The gas logs that will sit in your fireplace are part of a system that will create a realistic, dancing flame once you turn it on.
The system includes the logs, the burners and the control that allows you to turn the unit on and off or regulate the size of the flame. Most manufacturers sell the pieces as sets but give you the option of mixing and matching.
1. Choose your logs. Reusable cement gas “logs” come in dozens of styles, from driftwood to grand oak. Some feature logs that are long and thin; others are short and thick. Sizes range from a few inches to a few feet long. Colors range from deep, muddy brown to worn grays to modern white.
The length of the logs is important, of course, because they have to be short enough to fit in your fireplace. The color and style are important because that’s what you’ll see whenever you’re not burning a fire in the hearth. You can’t really see the logs while the fire is burning.
You can also add twigs, embers and pine cones to scatter around and on top of the logs for a more authentic look.
2. Choose the burners. Choosing the logs is not your most important design decision. In fact, the burners contribute more to the realism of the fire than the logs. Rosie recommends that you spend most of your time—and money—on the burners. Buy a system with as many burners as you can afford.
Rosie’s mom chose an Eiklor log system with five burners. The dancing yellow flame is so realistic that visitors to the house believe it’s a wood fire.
It’s the burners, not the logs, that create the flame. So placing multiple burners under the logs will create more realistic flames that spread over and around the logs. When you buy burners, you get what you pay for. Cheap, single-burner systems don’t create fanciful, realistic fires. Multiple-burner sets do a much better job.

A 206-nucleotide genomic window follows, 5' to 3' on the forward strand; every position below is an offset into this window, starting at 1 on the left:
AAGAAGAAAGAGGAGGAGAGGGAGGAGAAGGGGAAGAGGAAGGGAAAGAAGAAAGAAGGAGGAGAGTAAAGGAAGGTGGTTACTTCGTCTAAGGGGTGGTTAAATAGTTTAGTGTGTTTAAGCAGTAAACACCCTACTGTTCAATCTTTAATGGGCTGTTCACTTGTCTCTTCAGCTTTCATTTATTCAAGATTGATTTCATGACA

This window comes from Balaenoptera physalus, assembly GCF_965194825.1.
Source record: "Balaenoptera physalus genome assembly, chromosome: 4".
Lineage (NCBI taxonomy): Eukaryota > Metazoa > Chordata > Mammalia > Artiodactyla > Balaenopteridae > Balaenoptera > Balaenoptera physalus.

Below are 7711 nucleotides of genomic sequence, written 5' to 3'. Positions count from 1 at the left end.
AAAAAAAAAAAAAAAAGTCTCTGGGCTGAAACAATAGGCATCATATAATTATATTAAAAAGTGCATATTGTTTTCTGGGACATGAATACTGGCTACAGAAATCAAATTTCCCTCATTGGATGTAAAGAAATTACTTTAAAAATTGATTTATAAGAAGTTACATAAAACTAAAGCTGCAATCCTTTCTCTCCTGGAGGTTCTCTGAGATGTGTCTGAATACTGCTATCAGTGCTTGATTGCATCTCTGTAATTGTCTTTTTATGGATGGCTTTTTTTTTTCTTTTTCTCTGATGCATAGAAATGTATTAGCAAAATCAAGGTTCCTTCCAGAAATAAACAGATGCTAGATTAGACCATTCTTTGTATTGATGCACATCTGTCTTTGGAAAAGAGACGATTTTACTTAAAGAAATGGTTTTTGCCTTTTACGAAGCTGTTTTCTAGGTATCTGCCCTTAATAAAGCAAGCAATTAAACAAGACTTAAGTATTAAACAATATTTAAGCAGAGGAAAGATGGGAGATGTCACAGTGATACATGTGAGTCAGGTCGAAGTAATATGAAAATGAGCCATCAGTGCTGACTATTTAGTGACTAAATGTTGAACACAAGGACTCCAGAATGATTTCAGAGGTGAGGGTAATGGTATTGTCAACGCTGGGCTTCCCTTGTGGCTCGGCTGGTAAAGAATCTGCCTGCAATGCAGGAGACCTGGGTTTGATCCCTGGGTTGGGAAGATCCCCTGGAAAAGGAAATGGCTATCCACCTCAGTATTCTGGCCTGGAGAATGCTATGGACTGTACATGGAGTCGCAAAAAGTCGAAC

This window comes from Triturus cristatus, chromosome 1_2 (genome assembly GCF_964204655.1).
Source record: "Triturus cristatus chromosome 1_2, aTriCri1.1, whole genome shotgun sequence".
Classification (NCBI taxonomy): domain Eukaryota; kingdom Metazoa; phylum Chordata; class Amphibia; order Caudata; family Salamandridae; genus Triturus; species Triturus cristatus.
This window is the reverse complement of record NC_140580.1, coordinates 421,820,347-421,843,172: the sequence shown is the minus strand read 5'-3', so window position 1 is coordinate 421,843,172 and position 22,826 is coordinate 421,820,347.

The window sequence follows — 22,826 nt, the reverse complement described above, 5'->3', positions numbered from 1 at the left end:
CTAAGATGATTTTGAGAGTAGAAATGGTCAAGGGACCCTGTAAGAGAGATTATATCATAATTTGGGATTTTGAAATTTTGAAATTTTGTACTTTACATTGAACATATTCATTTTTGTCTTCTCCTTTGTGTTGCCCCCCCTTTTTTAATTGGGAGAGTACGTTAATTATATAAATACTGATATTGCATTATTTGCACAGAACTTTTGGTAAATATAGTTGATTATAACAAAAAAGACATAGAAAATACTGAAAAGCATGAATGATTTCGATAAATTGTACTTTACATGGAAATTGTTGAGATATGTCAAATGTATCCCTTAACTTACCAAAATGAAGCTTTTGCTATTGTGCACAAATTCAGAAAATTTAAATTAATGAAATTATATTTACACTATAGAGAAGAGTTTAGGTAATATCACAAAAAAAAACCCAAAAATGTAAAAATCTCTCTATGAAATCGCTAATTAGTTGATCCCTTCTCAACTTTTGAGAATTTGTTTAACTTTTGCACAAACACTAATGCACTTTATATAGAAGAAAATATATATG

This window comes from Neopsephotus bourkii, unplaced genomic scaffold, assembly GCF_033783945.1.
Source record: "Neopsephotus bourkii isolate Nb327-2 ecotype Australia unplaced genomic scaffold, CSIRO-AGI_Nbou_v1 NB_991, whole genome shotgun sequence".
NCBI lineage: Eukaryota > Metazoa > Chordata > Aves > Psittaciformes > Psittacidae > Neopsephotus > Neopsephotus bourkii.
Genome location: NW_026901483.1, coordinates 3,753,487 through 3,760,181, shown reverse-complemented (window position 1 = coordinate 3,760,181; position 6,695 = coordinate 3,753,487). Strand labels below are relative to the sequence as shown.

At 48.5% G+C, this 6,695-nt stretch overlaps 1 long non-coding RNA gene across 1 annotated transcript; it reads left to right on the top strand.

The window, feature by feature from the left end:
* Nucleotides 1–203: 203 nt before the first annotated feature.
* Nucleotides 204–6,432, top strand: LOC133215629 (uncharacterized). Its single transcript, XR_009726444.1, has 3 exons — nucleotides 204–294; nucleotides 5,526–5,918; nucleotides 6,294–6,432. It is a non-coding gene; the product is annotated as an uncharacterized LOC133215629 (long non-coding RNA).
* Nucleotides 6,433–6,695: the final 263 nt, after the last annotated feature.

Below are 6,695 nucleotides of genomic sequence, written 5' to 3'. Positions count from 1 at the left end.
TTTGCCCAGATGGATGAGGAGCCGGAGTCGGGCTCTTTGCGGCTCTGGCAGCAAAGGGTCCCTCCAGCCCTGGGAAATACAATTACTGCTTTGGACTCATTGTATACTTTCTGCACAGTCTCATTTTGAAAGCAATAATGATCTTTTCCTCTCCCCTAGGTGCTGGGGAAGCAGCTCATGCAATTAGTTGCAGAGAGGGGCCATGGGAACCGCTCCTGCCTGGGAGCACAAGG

3. Choose the control. The “valve” or control allows you to turn the fire on and off. Some also let you raise and lower the level of the fire.
Your fireplace retailer will show you all kinds of options, from a “light switch” next to the fireplace that controls the unit to a more expensive remote control that works just like your TV remote. The more options the control has, of course, the more you’ll pay for it. Choose the bells and whistles that suit you.
Rosie’s tips to help you choose the best gas log systems:
- Pick out logs based on how well they will match your home décor.
- Chose a burner that will make the fire look how you want it.
- Don’t buy a log and burner set until you see it in action. Ask the retailer to show you the set when it’s lighted—or at least to show you pictures of a “burning display”—that shows the logs blazing in all their glory. That’s the only way you’ll know if the flame flickers or roars to your satisfaction.
- Let the retailer install the logs for you. The professionals there know how to position every log, ember and pine cone so the arrangement looks more like real wood.
- Check out the newest gas fireplace “logs”: They look like rocks instead of wood. This is the latest creation by gas log manufacturers. Fully lighted, the arrangement looks like a fire trickling underneath a cluster of river bed rocks.